Cable's Attack on Capitalist Culture; but Lib Dem Minister Insists 'I'm No Marxist'
Byline: James chapman Political Editor
VINCE Cable will today declare war on fat-cat company directors and hostile takeovers in the most aggressive assault on the excesses of capitalism by a minister since the 1970s.
The Liberal Democrat Business Secretary will tell his party conference of a wide-ranging Government inquiry into the 'murky world of corporate behaviour'.
Last night, as news of his speech emerged, he insisted his rhetoric was not an 'outbreak of Marxism'.
Today Mr Cable will reveal that the inquiry will consider measures to allow shareholders to rein in executive pay, limit the scope for takeovers and end a culture of 'corporate short-termism'.
'Capitalism takes no prisoners and kills competition when it can,' Mr Cable will tell the conference in Liverpool.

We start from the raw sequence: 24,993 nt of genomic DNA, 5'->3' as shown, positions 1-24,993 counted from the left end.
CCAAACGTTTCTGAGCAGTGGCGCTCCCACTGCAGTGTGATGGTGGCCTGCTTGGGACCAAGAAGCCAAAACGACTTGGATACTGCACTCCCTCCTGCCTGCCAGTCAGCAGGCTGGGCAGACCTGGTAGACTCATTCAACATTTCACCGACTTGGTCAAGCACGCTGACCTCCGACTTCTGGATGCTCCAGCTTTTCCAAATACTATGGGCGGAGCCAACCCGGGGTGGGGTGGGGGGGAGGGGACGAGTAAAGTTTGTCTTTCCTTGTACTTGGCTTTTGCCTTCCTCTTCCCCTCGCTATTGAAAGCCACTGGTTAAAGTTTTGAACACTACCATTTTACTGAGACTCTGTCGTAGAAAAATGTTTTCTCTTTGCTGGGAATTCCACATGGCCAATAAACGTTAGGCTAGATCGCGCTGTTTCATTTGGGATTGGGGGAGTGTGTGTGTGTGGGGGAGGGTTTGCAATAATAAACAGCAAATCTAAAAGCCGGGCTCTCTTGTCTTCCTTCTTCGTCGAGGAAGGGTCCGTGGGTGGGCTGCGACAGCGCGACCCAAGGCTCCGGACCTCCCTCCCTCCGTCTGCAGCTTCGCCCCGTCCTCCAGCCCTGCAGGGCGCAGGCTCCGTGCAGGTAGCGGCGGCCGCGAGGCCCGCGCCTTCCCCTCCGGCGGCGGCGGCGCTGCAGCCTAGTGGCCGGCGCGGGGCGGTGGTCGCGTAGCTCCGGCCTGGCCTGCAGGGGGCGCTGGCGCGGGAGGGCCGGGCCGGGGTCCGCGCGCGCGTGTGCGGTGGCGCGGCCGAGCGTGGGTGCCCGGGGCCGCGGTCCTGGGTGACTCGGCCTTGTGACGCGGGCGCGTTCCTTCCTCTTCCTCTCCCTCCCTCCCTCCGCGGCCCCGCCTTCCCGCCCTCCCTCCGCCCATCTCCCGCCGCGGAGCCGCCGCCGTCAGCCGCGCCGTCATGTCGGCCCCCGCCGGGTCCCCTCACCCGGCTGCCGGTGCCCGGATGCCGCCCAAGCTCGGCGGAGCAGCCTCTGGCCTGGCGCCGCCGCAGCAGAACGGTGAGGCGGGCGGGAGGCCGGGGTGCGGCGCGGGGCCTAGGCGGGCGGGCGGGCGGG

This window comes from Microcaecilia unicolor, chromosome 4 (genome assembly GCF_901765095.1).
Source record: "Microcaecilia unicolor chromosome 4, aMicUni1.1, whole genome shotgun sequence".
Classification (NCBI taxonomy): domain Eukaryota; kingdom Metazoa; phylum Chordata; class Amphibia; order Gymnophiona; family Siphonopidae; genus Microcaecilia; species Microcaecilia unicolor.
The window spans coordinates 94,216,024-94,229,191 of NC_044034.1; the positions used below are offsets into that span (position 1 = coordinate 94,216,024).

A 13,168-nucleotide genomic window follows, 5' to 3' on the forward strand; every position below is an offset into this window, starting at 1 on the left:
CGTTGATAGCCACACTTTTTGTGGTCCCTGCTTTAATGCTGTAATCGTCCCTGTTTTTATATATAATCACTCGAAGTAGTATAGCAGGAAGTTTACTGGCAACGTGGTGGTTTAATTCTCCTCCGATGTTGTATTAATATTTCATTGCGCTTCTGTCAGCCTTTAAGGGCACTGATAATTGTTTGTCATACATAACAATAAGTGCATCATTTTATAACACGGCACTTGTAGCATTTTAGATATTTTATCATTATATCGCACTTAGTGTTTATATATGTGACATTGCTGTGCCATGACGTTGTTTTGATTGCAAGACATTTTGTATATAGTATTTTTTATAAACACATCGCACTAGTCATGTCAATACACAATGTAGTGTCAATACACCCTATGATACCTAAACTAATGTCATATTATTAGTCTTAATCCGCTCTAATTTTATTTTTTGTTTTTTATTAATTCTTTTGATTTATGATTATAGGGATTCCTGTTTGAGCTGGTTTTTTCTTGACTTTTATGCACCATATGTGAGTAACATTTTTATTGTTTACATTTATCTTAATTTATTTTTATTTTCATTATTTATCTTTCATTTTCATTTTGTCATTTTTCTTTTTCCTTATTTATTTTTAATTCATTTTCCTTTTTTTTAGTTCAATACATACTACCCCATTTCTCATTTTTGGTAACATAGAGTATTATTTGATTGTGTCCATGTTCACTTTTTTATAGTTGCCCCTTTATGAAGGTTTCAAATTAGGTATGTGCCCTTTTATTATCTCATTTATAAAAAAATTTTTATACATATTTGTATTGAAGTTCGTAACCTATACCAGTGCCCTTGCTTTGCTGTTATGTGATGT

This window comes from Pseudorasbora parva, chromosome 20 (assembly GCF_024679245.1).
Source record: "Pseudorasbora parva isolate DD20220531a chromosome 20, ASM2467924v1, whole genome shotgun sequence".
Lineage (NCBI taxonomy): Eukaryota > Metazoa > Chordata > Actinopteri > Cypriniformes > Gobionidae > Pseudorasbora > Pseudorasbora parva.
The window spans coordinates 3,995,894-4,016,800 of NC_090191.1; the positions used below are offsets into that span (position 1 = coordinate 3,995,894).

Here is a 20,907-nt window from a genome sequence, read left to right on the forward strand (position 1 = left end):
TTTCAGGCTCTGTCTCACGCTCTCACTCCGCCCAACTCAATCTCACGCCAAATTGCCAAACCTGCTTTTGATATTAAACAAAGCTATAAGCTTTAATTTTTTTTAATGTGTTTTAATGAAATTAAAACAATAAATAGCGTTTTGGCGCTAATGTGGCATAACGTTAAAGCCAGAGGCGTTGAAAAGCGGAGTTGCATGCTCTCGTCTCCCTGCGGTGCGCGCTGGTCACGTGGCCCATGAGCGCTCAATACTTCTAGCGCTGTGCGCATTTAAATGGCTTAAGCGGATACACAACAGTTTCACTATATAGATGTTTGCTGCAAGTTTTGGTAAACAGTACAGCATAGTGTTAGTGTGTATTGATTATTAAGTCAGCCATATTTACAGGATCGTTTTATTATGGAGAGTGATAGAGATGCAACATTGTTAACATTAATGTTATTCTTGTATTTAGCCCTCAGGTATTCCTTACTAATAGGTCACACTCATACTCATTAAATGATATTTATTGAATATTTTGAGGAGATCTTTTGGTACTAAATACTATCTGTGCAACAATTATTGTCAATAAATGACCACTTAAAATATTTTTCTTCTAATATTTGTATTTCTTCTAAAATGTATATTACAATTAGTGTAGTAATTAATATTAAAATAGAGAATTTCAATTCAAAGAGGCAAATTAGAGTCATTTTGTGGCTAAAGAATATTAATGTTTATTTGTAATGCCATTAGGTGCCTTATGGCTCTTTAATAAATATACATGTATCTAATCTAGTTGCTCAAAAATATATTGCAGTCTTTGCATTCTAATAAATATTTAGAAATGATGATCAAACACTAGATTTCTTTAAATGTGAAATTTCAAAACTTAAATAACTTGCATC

His Left-wing rhetoric will alarm many Conservatives and business leaders, who point out that the Coalition is asking the private sector to take the lead in hauling the economy out of recession as the public sector is cut back.
Richard Lambert, CBI Director-General, said Mr Cable 'thinks it sensible to use such emotional language'. 'The case for corporate takeovers is that they allow control of poorly run businesses to pass into more efficient hands,' he added.
'Mr Cable has harsh things to say about the capitalist system: it will be interesting to hear his ideas for an alternative.' As news of the keynote speech began to circulate last night the Business Secretary was forced on to the defensive.
'This was interpreted as an outbreak of Marxism,' he said. 'I have had to go round explaining this is not quite what we meant.' Though Gordon Brown raised concerns about 'unfettered' markets in the wake of the financial crash, rhetoric of the kind adopted by Mr Cable has not been heard from the government benches since Denis Healey vowed to tax the rich 'until the pips squeak' in the 1970s. …